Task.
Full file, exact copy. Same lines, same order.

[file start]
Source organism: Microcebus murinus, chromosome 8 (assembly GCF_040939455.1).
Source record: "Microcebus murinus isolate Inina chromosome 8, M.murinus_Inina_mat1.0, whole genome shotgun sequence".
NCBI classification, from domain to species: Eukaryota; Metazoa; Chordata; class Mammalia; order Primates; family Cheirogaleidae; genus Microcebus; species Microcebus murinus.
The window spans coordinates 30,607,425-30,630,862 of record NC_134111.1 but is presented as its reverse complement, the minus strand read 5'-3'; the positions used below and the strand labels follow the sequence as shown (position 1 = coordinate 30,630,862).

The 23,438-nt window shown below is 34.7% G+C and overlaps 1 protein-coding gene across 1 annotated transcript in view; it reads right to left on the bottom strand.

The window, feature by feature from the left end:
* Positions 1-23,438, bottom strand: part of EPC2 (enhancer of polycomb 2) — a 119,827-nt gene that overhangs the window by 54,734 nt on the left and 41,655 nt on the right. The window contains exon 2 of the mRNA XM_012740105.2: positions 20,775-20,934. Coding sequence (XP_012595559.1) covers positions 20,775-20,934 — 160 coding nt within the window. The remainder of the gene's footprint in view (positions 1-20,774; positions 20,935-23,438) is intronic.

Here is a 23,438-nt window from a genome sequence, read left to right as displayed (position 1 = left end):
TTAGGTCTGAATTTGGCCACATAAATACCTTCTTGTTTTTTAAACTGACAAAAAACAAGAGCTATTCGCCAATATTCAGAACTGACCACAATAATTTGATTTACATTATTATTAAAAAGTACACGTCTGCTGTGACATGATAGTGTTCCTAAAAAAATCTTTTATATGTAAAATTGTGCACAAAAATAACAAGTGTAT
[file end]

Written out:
Source organism: Microcebus murinus, chromosome 8 (assembly GCF_040939455.1).
Source record: "Microcebus murinus isolate Inina chromosome 8, M.murinus_Inina_mat1.0, whole genome shotgun sequence".
NCBI classification, from domain to species: Eukaryota; Metazoa; Chordata; class Mammalia; order Primates; family Cheirogaleidae; genus Microcebus; species Microcebus murinus.
The window spans coordinates 30,607,425-30,630,862 of record NC_134111.1 but is presented as its reverse complement, the minus strand read 5'-3'; the positions used below and the strand labels follow the sequence as shown (position 1 = coordinate 30,630,862).

The 23,438-nt window shown below is 34.7% G+C and overlaps 1 protein-coding gene across 1 annotated transcript in view; it reads right to left on the bottom strand.

The window, feature by feature from the left end:
* Positions 1-23,438, bottom strand: part of EPC2 (enhancer of polycomb 2) — a 119,827-nt gene that overhangs the window by 54,734 nt on the left and 41,655 nt on the right. The window contains exon 2 of the mRNA XM_012740105.2: positions 20,775-20,934. Coding sequence (XP_012595559.1) covers positions 20,775-20,934 — 160 coding nt within the window. The remainder of the gene's footprint in view (positions 1-20,774; positions 20,935-23,438) is intronic.

Here is a 23,438-nt window from a genome sequence, read left to right as displayed (position 1 = left end):
TTAGGTCTGAATTTGGCCACATAAATACCTTCTTGTTTTTTAAACTGACAAAAAACAAGAGCTATTCGCCAATATTCAGAACTGACCACAATAATTTGATTTACATTATTATTAAAAAGTACACGTCTGCTGTGACATGATAGTGTTCCTAAAAAAATCTTTTATATGTAAAATTGTGCACAAAAATAACAAGTGTAT